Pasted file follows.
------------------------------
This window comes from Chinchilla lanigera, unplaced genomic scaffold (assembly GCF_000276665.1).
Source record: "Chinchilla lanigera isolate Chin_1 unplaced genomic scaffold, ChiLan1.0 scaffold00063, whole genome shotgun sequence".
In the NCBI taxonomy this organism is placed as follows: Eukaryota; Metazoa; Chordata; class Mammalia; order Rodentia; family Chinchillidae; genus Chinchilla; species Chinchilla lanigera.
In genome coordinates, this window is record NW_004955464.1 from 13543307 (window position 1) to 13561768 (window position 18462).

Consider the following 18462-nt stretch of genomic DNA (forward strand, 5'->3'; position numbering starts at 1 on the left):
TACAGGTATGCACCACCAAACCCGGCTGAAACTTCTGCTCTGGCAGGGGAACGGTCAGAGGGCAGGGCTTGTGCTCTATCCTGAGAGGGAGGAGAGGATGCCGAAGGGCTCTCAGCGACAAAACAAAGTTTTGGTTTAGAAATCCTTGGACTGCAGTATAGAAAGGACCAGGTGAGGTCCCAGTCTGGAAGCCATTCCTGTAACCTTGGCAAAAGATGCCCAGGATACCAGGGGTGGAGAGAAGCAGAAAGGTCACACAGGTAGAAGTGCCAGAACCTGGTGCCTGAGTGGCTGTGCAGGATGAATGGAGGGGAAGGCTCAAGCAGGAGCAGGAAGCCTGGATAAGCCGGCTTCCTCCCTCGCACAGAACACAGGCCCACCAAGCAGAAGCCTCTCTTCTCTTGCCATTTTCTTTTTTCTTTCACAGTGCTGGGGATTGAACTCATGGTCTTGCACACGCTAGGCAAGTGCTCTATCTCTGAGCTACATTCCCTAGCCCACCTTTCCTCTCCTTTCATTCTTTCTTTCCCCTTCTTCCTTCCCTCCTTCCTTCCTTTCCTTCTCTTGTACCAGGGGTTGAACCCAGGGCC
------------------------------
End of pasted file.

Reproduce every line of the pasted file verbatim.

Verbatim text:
This window comes from Chinchilla lanigera, unplaced genomic scaffold (assembly GCF_000276665.1).
Source record: "Chinchilla lanigera isolate Chin_1 unplaced genomic scaffold, ChiLan1.0 scaffold00063, whole genome shotgun sequence".
In the NCBI taxonomy this organism is placed as follows: Eukaryota; Metazoa; Chordata; class Mammalia; order Rodentia; family Chinchillidae; genus Chinchilla; species Chinchilla lanigera.
In genome coordinates, this window is record NW_004955464.1 from 13543307 (window position 1) to 13561768 (window position 18462).

Consider the following 18462-nt stretch of genomic DNA (forward strand, 5'->3'; position numbering starts at 1 on the left):
TACAGGTATGCACCACCAAACCCGGCTGAAACTTCTGCTCTGGCAGGGGAACGGTCAGAGGGCAGGGCTTGTGCTCTATCCTGAGAGGGAGGAGAGGATGCCGAAGGGCTCTCAGCGACAAAACAAAGTTTTGGTTTAGAAATCCTTGGACTGCAGTATAGAAAGGACCAGGTGAGGTCCCAGTCTGGAAGCCATTCCTGTAACCTTGGCAAAAGATGCCCAGGATACCAGGGGTGGAGAGAAGCAGAAAGGTCACACAGGTAGAAGTGCCAGAACCTGGTGCCTGAGTGGCTGTGCAGGATGAATGGAGGGGAAGGCTCAAGCAGGAGCAGGAAGCCTGGATAAGCCGGCTTCCTCCCTCGCACAGAACACAGGCCCACCAAGCAGAAGCCTCTCTTCTCTTGCCATTTTCTTTTTTCTTTCACAGTGCTGGGGATTGAACTCATGGTCTTGCACACGCTAGGCAAGTGCTCTATCTCTGAGCTACATTCCCTAGCCCACCTTTCCTCTCCTTTCATTCTTTCTTTCCCCTTCTTCCTTCCCTCCTTCCTTCCTTTCCTTCTCTTGTACCAGGGGTTGAACCCAGGGCC